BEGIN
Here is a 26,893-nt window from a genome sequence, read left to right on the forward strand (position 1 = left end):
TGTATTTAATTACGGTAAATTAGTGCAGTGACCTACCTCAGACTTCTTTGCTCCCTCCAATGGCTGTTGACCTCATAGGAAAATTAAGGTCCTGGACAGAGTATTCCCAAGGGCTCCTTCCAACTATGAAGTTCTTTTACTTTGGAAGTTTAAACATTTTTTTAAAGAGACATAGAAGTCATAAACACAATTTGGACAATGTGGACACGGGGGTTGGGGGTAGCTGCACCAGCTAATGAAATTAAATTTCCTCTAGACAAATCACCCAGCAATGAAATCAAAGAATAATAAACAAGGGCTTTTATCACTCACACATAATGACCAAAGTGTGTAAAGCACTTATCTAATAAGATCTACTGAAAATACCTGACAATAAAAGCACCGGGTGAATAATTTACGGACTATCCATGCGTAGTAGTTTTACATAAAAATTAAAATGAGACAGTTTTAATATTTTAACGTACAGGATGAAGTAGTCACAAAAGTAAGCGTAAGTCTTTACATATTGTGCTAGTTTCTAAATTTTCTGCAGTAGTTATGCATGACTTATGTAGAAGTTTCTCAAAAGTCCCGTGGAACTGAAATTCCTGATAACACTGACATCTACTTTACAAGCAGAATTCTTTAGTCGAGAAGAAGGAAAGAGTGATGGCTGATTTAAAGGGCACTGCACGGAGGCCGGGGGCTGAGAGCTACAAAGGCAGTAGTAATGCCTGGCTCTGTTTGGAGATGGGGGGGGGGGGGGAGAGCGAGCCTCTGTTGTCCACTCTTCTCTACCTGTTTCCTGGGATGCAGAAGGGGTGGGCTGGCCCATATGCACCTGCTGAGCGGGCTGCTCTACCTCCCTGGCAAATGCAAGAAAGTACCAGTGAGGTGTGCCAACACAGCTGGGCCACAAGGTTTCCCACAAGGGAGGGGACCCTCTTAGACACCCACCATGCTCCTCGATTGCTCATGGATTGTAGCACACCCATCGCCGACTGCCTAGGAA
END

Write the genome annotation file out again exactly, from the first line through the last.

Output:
Here is a 26,893-nt window from a genome sequence, read left to right on the forward strand (position 1 = left end):
TGTATTTAATTACGGTAAATTAGTGCAGTGACCTACCTCAGACTTCTTTGCTCCCTCCAATGGCTGTTGACCTCATAGGAAAATTAAGGTCCTGGACAGAGTATTCCCAAGGGCTCCTTCCAACTATGAAGTTCTTTTACTTTGGAAGTTTAAACATTTTTTTAAAGAGACATAGAAGTCATAAACACAATTTGGACAATGTGGACACGGGGGTTGGGGGTAGCTGCACCAGCTAATGAAATTAAATTTCCTCTAGACAAATCACCCAGCAATGAAATCAAAGAATAATAAACAAGGGCTTTTATCACTCACACATAATGACCAAAGTGTGTAAAGCACTTATCTAATAAGATCTACTGAAAATACCTGACAATAAAAGCACCGGGTGAATAATTTACGGACTATCCATGCGTAGTAGTTTTACATAAAAATTAAAATGAGACAGTTTTAATATTTTAACGTACAGGATGAAGTAGTCACAAAAGTAAGCGTAAGTCTTTACATATTGTGCTAGTTTCTAAATTTTCTGCAGTAGTTATGCATGACTTATGTAGAAGTTTCTCAAAAGTCCCGTGGAACTGAAATTCCTGATAACACTGACATCTACTTTACAAGCAGAATTCTTTAGTCGAGAAGAAGGAAAGAGTGATGGCTGATTTAAAGGGCACTGCACGGAGGCCGGGGGCTGAGAGCTACAAAGGCAGTAGTAATGCCTGGCTCTGTTTGGAGATGGGGGGGGGGGGGGAGAGCGAGCCTCTGTTGTCCACTCTTCTCTACCTGTTTCCTGGGATGCAGAAGGGGTGGGCTGGCCCATATGCACCTGCTGAGCGGGCTGCTCTACCTCCCTGGCAAATGCAAGAAAGTACCAGTGAGGTGTGCCAACACAGCTGGGCCACAAGGTTTCCCACAAGGGAGGGGACCCTCTTAGACACCCACCATGCTCCTCGATTGCTCATGGATTGTAGCACACCCATCGCCGACTGCCTAGGAA